Arkansas Author Carla Killough McClafferty shares research of book with Hot Springs Village Writers

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Arkansas author Carla Killough McClafferty presented an intriguing presentation about how she researched her book about George Washington with the Hot Springs Village Writers’ Club on Monday, January 23, at the Home Plate Café, 5110 North Highway 7, in Hot Springs Village.

McClafferty’s McClafferty describes her book, The Many Faces of George Washington: Remaking a Presidential Icon, as “C.S.I. meets the Biography Channel.” The book deals with the question, ”What did George Washington really look like?” To find out, Mount Vernon gathered the world’s leading experts to create three life-like figures of the man at the ages of 19, 45, and 57. Half of the book details the making of these figures, and the other half is a biography of Washington.

Carla Killough McClafferty is an award-winning author of nonfiction books including The Many Faces of George Washington: Remaking a Presidential Icon, In Defiance of Hitler: The Secret Mission of Varian Fry, Something Out of Nothing:  Marie Curie and Radium, The Head Bone’s Connected to the Neck Bone: The Weird, Wacky and Wonderful X-ray, and Forgiving God. Her newest book, Tech Titans, will be published this spring through Scholastic.

McClafferty, a popular public speaker, has presented at venues including Mount Vernon, Colonial Williamsburg, Yorktown National Battlefield, the U.S. Holocaust Memorial Museum, and the U.S. Consulate in Marseilles, France.



 Author Elizabeth Carroll Foster, an Arkansas native and member of the Hot Springs Village Writers’ Club, was honored by the MilitaryWriters of America in their Dispatches publicationas Author of the Month of December for her memoir, Follow Me: The Life and Adventures of aMilitary Family.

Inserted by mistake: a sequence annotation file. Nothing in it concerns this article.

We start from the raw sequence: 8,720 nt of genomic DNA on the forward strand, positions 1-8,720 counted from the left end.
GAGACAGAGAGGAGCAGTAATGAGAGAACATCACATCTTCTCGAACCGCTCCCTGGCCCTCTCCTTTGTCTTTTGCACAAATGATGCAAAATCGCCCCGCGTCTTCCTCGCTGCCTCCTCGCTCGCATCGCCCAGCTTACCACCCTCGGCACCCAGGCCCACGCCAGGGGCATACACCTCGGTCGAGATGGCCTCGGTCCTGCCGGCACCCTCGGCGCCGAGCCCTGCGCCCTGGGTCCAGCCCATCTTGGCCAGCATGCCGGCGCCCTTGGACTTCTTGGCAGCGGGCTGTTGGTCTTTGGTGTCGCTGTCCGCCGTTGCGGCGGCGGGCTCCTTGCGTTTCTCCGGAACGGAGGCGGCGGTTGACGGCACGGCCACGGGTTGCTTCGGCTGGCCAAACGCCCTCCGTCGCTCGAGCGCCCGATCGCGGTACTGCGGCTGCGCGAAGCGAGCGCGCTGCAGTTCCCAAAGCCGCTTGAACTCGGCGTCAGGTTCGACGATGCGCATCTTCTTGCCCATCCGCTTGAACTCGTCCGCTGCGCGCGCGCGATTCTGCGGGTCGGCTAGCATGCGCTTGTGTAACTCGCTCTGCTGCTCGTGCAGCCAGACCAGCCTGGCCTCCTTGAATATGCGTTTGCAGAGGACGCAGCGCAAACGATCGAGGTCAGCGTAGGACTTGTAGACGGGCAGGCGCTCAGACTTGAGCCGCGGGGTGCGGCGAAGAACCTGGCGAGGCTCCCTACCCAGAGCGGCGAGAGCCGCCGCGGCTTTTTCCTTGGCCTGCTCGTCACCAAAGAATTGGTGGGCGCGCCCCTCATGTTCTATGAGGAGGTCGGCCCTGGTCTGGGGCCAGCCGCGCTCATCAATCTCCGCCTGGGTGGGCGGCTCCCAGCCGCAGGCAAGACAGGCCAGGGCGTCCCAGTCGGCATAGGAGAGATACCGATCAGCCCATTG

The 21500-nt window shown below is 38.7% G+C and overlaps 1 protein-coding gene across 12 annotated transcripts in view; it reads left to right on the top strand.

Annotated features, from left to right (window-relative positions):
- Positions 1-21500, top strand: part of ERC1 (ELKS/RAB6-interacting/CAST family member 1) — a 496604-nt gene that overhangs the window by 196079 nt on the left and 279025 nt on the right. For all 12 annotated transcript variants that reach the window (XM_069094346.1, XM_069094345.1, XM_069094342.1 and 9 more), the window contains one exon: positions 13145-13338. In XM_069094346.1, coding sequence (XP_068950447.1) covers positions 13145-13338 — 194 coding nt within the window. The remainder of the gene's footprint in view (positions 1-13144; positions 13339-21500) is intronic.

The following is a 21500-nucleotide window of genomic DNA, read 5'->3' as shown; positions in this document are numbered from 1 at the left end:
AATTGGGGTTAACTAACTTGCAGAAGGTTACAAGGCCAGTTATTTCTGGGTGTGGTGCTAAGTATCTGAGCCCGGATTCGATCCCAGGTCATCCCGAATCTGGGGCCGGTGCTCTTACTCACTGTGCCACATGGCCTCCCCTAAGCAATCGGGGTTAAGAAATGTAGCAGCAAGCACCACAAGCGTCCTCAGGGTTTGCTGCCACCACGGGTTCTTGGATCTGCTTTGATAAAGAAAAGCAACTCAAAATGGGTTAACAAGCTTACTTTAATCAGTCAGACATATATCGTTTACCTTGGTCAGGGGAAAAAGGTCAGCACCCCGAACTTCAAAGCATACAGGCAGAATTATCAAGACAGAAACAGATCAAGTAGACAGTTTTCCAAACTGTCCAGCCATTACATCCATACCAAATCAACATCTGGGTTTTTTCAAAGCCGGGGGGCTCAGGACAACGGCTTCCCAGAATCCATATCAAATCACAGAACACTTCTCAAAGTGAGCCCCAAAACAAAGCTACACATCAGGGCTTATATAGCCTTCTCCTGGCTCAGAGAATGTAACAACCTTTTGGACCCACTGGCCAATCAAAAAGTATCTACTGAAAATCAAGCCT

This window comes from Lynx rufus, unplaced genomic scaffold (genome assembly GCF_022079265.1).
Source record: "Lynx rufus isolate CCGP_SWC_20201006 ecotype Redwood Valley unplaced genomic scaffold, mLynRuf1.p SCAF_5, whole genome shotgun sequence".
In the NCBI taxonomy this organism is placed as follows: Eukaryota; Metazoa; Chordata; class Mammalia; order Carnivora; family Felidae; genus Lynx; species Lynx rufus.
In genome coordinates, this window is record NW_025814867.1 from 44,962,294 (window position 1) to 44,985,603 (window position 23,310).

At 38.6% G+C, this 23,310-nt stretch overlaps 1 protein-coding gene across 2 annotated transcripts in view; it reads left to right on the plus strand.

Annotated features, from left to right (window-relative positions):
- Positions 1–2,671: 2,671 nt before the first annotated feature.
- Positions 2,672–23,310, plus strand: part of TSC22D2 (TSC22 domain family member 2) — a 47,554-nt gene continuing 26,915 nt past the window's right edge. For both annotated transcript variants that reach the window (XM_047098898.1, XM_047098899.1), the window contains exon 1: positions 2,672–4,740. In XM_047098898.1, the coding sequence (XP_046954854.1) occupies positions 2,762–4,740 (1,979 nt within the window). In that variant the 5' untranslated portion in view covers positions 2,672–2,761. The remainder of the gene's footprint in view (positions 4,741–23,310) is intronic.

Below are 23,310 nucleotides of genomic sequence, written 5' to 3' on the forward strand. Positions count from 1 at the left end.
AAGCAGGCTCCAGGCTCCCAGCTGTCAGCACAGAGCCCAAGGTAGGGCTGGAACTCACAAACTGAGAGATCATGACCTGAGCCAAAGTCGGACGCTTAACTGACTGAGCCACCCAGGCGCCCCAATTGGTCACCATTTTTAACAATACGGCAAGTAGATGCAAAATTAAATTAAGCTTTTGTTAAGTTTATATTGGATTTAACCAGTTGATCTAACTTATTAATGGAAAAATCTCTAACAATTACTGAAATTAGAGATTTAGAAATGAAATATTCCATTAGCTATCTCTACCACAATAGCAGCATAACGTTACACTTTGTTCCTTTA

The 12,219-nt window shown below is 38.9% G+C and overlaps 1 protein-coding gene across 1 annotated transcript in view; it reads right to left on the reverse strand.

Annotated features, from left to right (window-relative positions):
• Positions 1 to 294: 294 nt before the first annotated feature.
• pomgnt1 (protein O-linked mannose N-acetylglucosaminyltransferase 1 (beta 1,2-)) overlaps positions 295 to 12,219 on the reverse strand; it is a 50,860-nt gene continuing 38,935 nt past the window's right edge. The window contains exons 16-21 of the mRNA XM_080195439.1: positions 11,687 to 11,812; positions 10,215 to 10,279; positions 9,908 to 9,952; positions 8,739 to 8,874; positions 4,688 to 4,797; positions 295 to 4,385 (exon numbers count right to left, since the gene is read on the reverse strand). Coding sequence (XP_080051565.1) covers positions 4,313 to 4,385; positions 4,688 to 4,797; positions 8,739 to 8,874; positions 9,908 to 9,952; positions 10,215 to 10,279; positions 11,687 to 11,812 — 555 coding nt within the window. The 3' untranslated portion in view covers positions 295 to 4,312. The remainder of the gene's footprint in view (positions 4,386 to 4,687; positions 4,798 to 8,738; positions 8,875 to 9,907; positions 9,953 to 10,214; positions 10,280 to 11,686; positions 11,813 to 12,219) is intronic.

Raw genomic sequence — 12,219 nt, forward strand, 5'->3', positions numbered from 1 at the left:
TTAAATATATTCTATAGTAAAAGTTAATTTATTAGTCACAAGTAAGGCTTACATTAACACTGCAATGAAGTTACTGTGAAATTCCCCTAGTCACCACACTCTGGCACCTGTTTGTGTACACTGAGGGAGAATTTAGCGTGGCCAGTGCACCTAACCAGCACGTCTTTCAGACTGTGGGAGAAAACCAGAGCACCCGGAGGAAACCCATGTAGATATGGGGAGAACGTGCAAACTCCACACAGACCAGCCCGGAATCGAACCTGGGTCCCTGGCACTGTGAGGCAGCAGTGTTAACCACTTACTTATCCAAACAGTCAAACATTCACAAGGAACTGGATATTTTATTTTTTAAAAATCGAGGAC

The National Association of Professional Women, 2010-2011, also featured Foster as “Woman of the Year.”

Foster, a journalist and newspaper editor before turning to fiction, has also written a novel, Southern Winds A’ ChangingHer newest book, Musings, Mutterings, and Aw Shucks: Collection of Short Stories, Essays andFeatureswill be available in January for local book.

MWSA Dispatchreviewer, Charlene Rubush, recommends Foster’s memoir, “Her story will resonate with many who have lived a life in the military … It is a testament to the bravery and courage of the distaff side of military life, and a validation of their many sacrifices.”

Foster set her novel, Southern Winds, “at a time when racial tensions were alive in the South, the lives of two women-one a school teacher and one an African American sharecropper-become forever entwined.”

Musings, Mutterings, and Aw Shucks by Elizabeth Carroll FosterFoster’s newest book, Musings, Mutterings, and Aw Shucks, is a collection of fictional short stories, non-fiction essays and featureshighlight eclectic characters, embellish true experiences, and illustrate unconditional love, disappointment, and friendship. Some stories share poignant, as well as occasionally witty instances that allow readers to reminisce about holidays past, sympathize with middle-aged women unwittingly caught up on the cusp of the Women’s Liberation Movement. One story allows readers to empathize with young single mothers, another to love a golden retriever just as he loves his master. The stories are a glimpse into both imaginary and real-life worlds that share a perspective on life, love, and the pursuit of happiness.

For more information about author Elizabeth Carroll Foster, visit